THE UPSHOT: Haldeman resigned on April 30, 1973 along with other top staffers in the Nixon administration. He was tried and convicted of perjury, conspiracy and obstruction of justice for his attempts to cover up the Watergate scandal.
POST-SCANDAL: After serving 18 months in prison, Haldeman worked as a business consultant and focused on his real-estate interests and Florida-based Sizzler steakhouse franchises. In a post-Watergate memoir titled The Ends of Power, published in 1978, Haldeman wrote: “I believed in tough campaigning, too, but even from my hard‐line standpoint, Nixon went too far at times. But political strategy wasn't my province, only the mechanics.” He died in 1993, six months before the book was published.
HIS ROLE: Once described as “the most powerful man in the Cabinet,” the notoriously gruff and fiercely loyal Mitchell was Nixon’s attorney general before he resigned in 1972 to become director of the Committee to Re-elect the President. According to testimony in the Watergate hearings, Mitchell approved the break-in and bugging of the Democratic National Committee headquarters.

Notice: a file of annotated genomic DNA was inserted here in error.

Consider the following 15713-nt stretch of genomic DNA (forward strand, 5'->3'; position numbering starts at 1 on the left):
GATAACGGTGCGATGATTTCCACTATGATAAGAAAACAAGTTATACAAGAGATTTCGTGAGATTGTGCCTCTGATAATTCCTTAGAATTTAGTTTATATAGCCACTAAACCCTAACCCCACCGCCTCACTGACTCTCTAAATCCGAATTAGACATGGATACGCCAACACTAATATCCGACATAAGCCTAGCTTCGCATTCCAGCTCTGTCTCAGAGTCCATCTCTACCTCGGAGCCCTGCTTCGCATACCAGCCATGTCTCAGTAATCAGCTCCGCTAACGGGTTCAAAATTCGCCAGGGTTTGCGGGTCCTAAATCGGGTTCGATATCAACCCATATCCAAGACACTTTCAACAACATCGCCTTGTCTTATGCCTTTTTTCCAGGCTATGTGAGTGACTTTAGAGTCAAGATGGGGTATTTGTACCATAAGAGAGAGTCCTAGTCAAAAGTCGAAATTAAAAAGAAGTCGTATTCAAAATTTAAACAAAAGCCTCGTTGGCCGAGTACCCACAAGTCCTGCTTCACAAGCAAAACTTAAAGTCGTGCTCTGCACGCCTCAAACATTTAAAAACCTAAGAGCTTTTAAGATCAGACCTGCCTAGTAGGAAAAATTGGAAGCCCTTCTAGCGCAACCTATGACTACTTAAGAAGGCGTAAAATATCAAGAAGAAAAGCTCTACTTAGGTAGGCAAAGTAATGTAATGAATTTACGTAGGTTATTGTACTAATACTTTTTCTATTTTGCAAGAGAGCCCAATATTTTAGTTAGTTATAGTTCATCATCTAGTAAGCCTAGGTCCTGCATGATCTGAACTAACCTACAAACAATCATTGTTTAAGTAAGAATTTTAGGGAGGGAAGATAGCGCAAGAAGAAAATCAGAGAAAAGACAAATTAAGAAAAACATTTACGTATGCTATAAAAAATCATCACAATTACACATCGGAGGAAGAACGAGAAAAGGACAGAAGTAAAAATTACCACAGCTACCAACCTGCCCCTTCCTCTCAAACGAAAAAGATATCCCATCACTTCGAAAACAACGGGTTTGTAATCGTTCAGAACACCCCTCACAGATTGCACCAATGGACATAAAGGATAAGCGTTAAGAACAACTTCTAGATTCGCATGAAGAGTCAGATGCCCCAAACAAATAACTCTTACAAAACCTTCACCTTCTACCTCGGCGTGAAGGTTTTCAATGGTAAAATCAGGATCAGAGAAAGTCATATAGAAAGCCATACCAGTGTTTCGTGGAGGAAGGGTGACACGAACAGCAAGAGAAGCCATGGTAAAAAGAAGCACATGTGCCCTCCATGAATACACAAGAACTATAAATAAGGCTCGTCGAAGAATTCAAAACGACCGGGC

THE UPSHOT: Mitchell, who was convicted for his role in the conspiracy and ended up serving 19 months, said to a reporter covering the trial, “It could have been a hell of a lot worse. They could have sentenced me to spend the rest of my life with Martha.” He was referring to his wife from whom he was separated.
POST-SCANDAL: After his release, Mitchell lived in D.C.’s Georgetown neighborhood and founded the consulting firm Global Research International, Inc. While Mitchell reportedly accepted a $50,000 advance from Simon and Schuster for his memoirs, he ultimately chose to keep quiet on the subject—and was sued in 1981 for failing to deliver the book. He died in 1988.
Jeb Stuart Magruder
HIS ROLE: A White House communications adviser, Magruder played a key role in planning the Watergate break-in, and later covering it up.
THE UPSHOT: Convicted of perjury, Magruder spent seven months in prison. At his sentencing he said it is difficult to deal with the “disappointment I see in the eyes of my friends, the confusion I see in the eyes of my children, the heartbreak I see in the eyes of my wife and, probably more difficult, the contempt I see in the eyes of others.”
POST-SCANDAL: After his release in 1976, Magruder left politics and earned a master’s degree in divinity from Princeton Theological Seminary, which led to leadership roles at churches in Ohio, then Kentucky. Though he wrote two books in the years following the scandal—An American Life: One Man’s Road to Watergate and From Power to Peace—he did not reveal until 2003 that he had personally heard Nixon authorize the Watergate break-in. For a time, he led an Ohio commission on ethics, though he reflected, “I’m aware that there might be some irony associated with that.” He died in 2014, in Danbury, Connecticut.